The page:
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Porsche 914 Carburetor

Common Problems of Your Porsche 914 Carburetor

Your Porsche 914 carburetor is built to last a long time. But overtime, it develops different problems that are related to other faulty components. Carburetor problems like flooding, engine hesitation and fast or no idling are some of the most common that car owners with carburetors installed still experience. Below are the common carburetor problems and the troubleshooting steps to help you should you experience any of these:

Flooded carburetor

When your carburetor becomes flooded, there's a possibility that your engine will shut off or run roughly. The flooding happens when there is too much excess fuel pressure inside the carburetor, which can be caused by a faulty or broken fuel pump. Make sure to replace any worn fuel pump to avoid flooding. On the other hand, a stuck float can also cause the carburetor to flood. Simply tapping on the fuel inlet fixture can free up the float from getting stuck. You can also clean out the float bowls and needle passages of any dirt that has blocked the passage. You should also replace any worn or rusty parts and inspect whether your fuel tank is leaking. Immediate replacement of the worn parts can fix the problem.

Fast or no Idling

If your engine doesn't idle smoothly, idles too fast, or it stalls during idle when the engine is cold or warm, your car's carburetor is at fault. Normally, this is caused by a bad accelerator pump or power circuit. To fix this problem, you have to replace any worn components whether the carburetor or the accelerator pump. Also, you may just need to adjust the solenoids on the carburetor or completely replace them if they're already malfunctioning. Moreover, you can disassemble the carburetor to remove any trapped dirt or other elements inside to address this problem.

Engine hesitation

Engine hesitation can be caused by a carburetor, improperly connected vacuum hoses, or a clogged exhaust system. Also, a broken EGR valve or gasket can lead to this problem. These systems and parts must be inspected thoroughly and assessed whether they are still in good working condition. If not, you should replace any broken component to fix this problem.

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  • Helpful Tips in Cleaning Your Porsche 914 Carburetor 04 March 2014

    Your Porsche 914 carburetor may need to be cleaned from time to time. After all, it's the device where air and fuel mix, so dirt and debris tend to be collected inside. Cleaning your carburetor is easy, but it can be dangerous if done carelessly. To safely and successfully clean your carburetor, here are helpful tips for your guidance:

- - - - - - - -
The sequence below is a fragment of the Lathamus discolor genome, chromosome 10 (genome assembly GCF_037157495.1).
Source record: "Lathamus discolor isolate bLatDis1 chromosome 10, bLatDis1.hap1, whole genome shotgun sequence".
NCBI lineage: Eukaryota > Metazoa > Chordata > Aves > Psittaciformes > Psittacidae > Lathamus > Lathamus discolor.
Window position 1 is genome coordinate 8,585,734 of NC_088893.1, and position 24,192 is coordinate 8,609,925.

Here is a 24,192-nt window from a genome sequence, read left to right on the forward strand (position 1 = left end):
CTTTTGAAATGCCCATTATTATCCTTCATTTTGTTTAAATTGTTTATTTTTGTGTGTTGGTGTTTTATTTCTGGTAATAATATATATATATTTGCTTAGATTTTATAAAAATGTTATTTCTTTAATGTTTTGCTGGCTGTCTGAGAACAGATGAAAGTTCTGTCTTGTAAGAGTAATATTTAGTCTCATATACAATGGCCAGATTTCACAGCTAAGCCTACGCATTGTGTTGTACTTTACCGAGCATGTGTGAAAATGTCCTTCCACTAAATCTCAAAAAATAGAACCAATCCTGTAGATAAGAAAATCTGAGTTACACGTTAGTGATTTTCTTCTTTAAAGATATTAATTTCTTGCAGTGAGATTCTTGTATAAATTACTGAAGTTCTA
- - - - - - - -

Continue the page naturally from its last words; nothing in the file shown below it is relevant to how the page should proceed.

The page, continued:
• Protecting yourself
    • Before proceeding with the cleaning, you're advised to wear safety glasses and chemically stable gloves because the carburetor cleaner is highly dangerous. It can burn your skin if you're not wearing the correct protective gears, or it can even start fire. Keep in mind that the carburetor cleaner should be handled carefully as it can damage paint, melt plastic, and poison skin.
    • Soaking the parts in a gallon of cleaner
    • You can soak the carburetor and the components in a gallon of carburetor cleaner that you can buy from any car store. This may be expensive because you will need to use up the entire can for soaking. Keep in mind, though, that you need this step to thoroughly clean the carburetor and the parts. You can refer to the instructions provided by the cleaner on how to properly use it.
    • Scrubbing with a metal wire brush
    • You need to scrub the parts using a wire brush to remove any kind of dirt that have been collected overtime. Once they have been scrubbed, you can spray them with the carburetor and choke cleaner. Remember that you can continue brushing the parts until you're satisfied. Just make sure not to damage your gloves while brushing because your hands may make contact with the cleaner.
    • Spraying the cleaner into the holes
    • When you begin spraying the carburetor cleaner, aim at the holes where the jets, air and idle screws, float needle, and choke are all connected to. This will properly clean the holes, especially the jets. You will need to have ample lighting to check whether the jets and holes have been thoroughly cleaned by the spray. If they aren't completely cleaned yet, you need to blow compressed air though the hole to get rid of any remaining debris.
    • Drying the squeaky clean carburetor and parts
    • After cleaning the carburetor and the parts, make sure to dry them up. You can blow compressed air into the holes and parts to easily dry them.